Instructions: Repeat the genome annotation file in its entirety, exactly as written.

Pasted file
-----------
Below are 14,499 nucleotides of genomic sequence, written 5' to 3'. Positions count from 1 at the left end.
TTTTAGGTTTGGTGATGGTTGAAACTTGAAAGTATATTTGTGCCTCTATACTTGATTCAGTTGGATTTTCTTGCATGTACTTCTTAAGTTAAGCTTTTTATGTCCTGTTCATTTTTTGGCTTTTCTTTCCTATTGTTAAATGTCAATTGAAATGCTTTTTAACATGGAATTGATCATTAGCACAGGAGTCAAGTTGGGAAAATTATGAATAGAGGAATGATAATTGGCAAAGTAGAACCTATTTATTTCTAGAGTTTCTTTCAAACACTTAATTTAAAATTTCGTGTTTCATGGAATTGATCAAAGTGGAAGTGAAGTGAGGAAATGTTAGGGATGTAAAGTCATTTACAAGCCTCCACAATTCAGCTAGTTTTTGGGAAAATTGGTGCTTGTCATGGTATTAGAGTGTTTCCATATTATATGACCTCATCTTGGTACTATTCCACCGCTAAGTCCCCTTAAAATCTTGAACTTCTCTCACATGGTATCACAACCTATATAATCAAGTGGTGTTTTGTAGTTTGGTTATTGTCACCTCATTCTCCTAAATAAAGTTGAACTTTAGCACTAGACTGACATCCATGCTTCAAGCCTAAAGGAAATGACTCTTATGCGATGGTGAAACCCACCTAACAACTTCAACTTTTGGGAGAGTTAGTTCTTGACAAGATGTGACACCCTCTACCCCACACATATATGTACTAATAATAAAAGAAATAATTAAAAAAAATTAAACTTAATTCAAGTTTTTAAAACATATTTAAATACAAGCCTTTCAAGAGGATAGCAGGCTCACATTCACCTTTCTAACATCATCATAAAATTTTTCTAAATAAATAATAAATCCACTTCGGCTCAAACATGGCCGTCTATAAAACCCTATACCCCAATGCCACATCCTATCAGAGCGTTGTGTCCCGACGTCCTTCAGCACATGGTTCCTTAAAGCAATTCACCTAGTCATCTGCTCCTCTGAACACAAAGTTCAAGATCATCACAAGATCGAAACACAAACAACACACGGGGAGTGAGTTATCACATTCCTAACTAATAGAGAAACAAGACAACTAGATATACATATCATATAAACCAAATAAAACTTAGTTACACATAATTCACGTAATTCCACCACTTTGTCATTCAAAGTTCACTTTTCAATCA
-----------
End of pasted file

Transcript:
Below are 14,499 nucleotides of genomic sequence, written 5' to 3'. Positions count from 1 at the left end.
TTTTAGGTTTGGTGATGGTTGAAACTTGAAAGTATATTTGTGCCTCTATACTTGATTCAGTTGGATTTTCTTGCATGTACTTCTTAAGTTAAGCTTTTTATGTCCTGTTCATTTTTTGGCTTTTCTTTCCTATTGTTAAATGTCAATTGAAATGCTTTTTAACATGGAATTGATCATTAGCACAGGAGTCAAGTTGGGAAAATTATGAATAGAGGAATGATAATTGGCAAAGTAGAACCTATTTATTTCTAGAGTTTCTTTCAAACACTTAATTTAAAATTTCGTGTTTCATGGAATTGATCAAAGTGGAAGTGAAGTGAGGAAATGTTAGGGATGTAAAGTCATTTACAAGCCTCCACAATTCAGCTAGTTTTTGGGAAAATTGGTGCTTGTCATGGTATTAGAGTGTTTCCATATTATATGACCTCATCTTGGTACTATTCCACCGCTAAGTCCCCTTAAAATCTTGAACTTCTCTCACATGGTATCACAACCTATATAATCAAGTGGTGTTTTGTAGTTTGGTTATTGTCACCTCATTCTCCTAAATAAAGTTGAACTTTAGCACTAGACTGACATCCATGCTTCAAGCCTAAAGGAAATGACTCTTATGCGATGGTGAAACCCACCTAACAACTTCAACTTTTGGGAGAGTTAGTTCTTGACAAGATGTGACACCCTCTACCCCACACATATATGTACTAATAATAAAAGAAATAATTAAAAAAAATTAAACTTAATTCAAGTTTTTAAAACATATTTAAATACAAGCCTTTCAAGAGGATAGCAGGCTCACATTCACCTTTCTAACATCATCATAAAATTTTTCTAAATAAATAATAAATCCACTTCGGCTCAAACATGGCCGTCTATAAAACCCTATACCCCAATGCCACATCCTATCAGAGCGTTGTGTCCCGACGTCCTTCAGCACATGGTTCCTTAAAGCAATTCACCTAGTCATCTGCTCCTCTGAACACAAAGTTCAAGATCATCACAAGATCGAAACACAAACAACACACGGGGAGTGAGTTATCACATTCCTAACTAATAGAGAAACAAGACAACTAGATATACATATCATATAAACCAAATAAAACTTAGTTACACATAATTCACGTAATTCCACCACTTTGTCATTCAAAGTTCACTTTTCAATCA